Prior to planting seedlings, an operation known as subsoiling, breaking up the ground before planting, should be performed to shatter the compaction pan associated with past agricultural practices. Subsoiling prior to forestry plantation establishment is strongly recommended for all sites formerly cultivated or pastured, which usually always has problems with soil compaction or a plow-pan (Zobel and Talbert 1984). Many studies have shown that subsoiling improves plant development and vigor (Gregory and Davey 1977). Subsoiling, minimizes soil compaction issues and allows new seedling roots to proliferate to greater depths. One other key benefit of subsoiling is that it prevents surface water runoff, improving soil moisture in the newly established forest plantation (Zobel and Talbert 1984). Vendors such as Forestry Suppliers and Ben Meadows sell affordable soil penetrometers that are extremely easy to use and are an invaluable tool to test for soil compaction before and after subsoiling. One such tool that is affordable and user friendly is the Agratronix Soil Compaction Tester. A dial is situated (watch video) so that the user can quickly and easily assess compaction levels inherent to the planting site.
If former agricultural sites are to be machine planted, the mechanical planter is usually equipped with a “shank” that can be adjusted to a depth that will rip or shatter the plow-pan. The seedling is then placed right behind the ripper in a soil medium where the compaction has been alleviated for better root growth potential. If hand planting is the only option, then subsoiling in the desired transect across the field with a farm tractor prior to planting is essential. Then the hand planting crew can easily follow the ripped line and place the seedlings at the desired stocking level. Either method of planting following subsoiling ensures the newly planted seedling will attain adequate root growth potential.
Finally, an equally important and easy task to complete prior to establishing forestry plantations on former agriculture sites is to perform a soil pH test. It is not uncommon for former agriculture sites to have a higher than desired soil pH for most forest trees. Former pasturelands are usually limed, raising the soil pH to higher than desired levels for southern yellow pine. The soil pH range for loblolly pine, for example, is from 4.5 – 7.0, but is actually most productive and is more tolerant to herbicides at 5.2 – 6.2. University county extension agencies provide directions of how to conduct soil testing and can also analyze results with minimal costs. Always consult with herbicide specialists prior to treating sites with chemicals both prior to and subsequent to plantation establishment.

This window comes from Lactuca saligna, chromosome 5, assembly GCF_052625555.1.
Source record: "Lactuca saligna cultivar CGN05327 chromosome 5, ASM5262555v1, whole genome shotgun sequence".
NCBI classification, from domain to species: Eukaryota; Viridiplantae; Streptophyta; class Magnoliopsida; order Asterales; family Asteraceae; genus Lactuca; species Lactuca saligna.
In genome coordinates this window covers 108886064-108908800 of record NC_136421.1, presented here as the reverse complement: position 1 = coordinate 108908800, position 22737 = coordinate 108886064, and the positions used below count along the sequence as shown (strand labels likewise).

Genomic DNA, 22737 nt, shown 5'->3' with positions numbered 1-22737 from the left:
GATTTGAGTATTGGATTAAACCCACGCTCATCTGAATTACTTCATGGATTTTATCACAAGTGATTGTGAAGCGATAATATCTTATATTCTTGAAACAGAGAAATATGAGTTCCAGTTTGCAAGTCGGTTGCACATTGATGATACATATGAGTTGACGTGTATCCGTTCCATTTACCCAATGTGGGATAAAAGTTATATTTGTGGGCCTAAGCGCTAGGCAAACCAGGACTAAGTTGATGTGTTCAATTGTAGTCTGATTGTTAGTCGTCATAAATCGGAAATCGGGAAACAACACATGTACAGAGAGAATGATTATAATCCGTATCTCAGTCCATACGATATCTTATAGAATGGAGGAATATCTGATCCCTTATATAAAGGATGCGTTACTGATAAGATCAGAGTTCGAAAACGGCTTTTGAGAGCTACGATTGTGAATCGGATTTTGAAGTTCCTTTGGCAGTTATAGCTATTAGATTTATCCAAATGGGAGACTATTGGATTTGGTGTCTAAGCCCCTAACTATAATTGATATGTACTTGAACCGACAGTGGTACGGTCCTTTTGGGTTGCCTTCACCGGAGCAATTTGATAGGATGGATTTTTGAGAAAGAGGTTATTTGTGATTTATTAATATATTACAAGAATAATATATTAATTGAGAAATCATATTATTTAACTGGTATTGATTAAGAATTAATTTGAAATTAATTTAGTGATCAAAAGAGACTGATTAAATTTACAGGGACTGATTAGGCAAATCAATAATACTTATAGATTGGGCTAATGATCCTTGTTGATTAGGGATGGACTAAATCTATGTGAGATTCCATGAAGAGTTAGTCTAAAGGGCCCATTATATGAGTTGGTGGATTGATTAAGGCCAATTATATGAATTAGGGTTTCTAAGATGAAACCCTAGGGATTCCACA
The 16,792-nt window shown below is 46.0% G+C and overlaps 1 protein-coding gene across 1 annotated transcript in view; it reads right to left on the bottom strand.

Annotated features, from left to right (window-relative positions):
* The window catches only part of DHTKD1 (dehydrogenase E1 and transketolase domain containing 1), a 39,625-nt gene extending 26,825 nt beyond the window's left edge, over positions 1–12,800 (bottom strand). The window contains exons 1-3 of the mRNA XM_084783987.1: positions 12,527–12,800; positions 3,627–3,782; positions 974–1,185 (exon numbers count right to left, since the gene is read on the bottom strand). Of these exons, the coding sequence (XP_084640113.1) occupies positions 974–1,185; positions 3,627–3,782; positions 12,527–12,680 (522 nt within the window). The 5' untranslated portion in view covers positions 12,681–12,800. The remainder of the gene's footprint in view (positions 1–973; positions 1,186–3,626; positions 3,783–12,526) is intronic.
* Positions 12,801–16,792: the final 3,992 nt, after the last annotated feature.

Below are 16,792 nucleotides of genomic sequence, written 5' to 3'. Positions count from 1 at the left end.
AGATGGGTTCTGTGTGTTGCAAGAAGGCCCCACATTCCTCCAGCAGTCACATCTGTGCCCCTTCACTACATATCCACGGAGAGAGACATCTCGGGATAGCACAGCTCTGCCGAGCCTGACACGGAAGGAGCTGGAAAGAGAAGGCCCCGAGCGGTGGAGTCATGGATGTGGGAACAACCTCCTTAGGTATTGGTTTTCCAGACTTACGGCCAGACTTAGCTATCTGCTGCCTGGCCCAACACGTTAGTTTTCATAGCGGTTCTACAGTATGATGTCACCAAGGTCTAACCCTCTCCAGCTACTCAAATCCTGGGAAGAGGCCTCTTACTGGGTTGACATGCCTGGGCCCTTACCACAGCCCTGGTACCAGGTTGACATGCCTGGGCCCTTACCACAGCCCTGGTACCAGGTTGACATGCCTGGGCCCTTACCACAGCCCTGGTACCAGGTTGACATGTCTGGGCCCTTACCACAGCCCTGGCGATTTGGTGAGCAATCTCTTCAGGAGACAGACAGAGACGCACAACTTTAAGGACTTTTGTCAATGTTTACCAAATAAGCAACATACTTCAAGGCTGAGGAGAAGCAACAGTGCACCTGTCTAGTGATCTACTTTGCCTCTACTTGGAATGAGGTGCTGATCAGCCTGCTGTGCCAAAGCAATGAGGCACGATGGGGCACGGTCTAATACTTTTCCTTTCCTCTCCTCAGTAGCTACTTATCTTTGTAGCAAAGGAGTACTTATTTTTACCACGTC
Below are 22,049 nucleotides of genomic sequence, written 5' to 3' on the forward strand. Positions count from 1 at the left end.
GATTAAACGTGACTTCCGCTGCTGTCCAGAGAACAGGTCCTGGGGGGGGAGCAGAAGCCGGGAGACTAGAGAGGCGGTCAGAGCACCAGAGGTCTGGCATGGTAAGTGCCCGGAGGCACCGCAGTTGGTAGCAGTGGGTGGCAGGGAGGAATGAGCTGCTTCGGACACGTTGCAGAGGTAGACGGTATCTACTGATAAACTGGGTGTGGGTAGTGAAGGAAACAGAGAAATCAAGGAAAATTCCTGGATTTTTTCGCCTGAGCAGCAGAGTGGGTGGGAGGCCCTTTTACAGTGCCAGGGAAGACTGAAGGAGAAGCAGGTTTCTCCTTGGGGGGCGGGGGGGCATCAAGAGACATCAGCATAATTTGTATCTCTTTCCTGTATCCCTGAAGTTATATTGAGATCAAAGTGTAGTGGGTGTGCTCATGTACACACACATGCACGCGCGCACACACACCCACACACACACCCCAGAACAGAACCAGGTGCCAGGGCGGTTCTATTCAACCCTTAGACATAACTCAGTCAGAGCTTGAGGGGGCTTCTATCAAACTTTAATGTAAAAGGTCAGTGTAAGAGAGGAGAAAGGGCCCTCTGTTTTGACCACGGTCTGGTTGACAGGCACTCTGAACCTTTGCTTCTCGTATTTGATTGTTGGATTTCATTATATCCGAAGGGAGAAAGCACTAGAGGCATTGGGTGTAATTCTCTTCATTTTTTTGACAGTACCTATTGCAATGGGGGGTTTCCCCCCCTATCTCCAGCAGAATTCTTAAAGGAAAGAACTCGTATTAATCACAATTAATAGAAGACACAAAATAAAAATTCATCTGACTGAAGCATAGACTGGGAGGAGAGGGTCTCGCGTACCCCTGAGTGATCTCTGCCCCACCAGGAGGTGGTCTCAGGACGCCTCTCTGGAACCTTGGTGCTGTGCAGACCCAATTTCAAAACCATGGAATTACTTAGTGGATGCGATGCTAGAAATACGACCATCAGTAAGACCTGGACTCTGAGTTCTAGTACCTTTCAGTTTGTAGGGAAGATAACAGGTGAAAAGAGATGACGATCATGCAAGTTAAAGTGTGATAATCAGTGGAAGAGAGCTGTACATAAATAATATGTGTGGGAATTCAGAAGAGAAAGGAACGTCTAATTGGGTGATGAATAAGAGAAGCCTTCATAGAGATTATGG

Gregory, J. and C. Davey. (1977). Subsoiling to stimulate flowering and cone production in a loblolly pine seed orchard. Southern Journal of Applied Forestry. 1(2): 20-23.
Zobel, B. and J. Talbert. (1984). Applied Forest Tree Improvement. John Wiley & Sons Inc., New York. 505 p.
Originally from Meridian, Mississippi, Jason attended Mississippi State University and received a bachelor of science in forestry in 1996. He began his forestry career at Anderson-Tully Company focusing on hardwood silviculture for five years and worked as a consulting forester in Mississippi before moving to South Carolina. In South Carolina Jason has spent extensive time working in reforestation with Weyerhaeuser Company and CellFor before coming to ArborGen in August of 2012. Currently he is studying in the Master of Science program in forestry at Mississippi State University.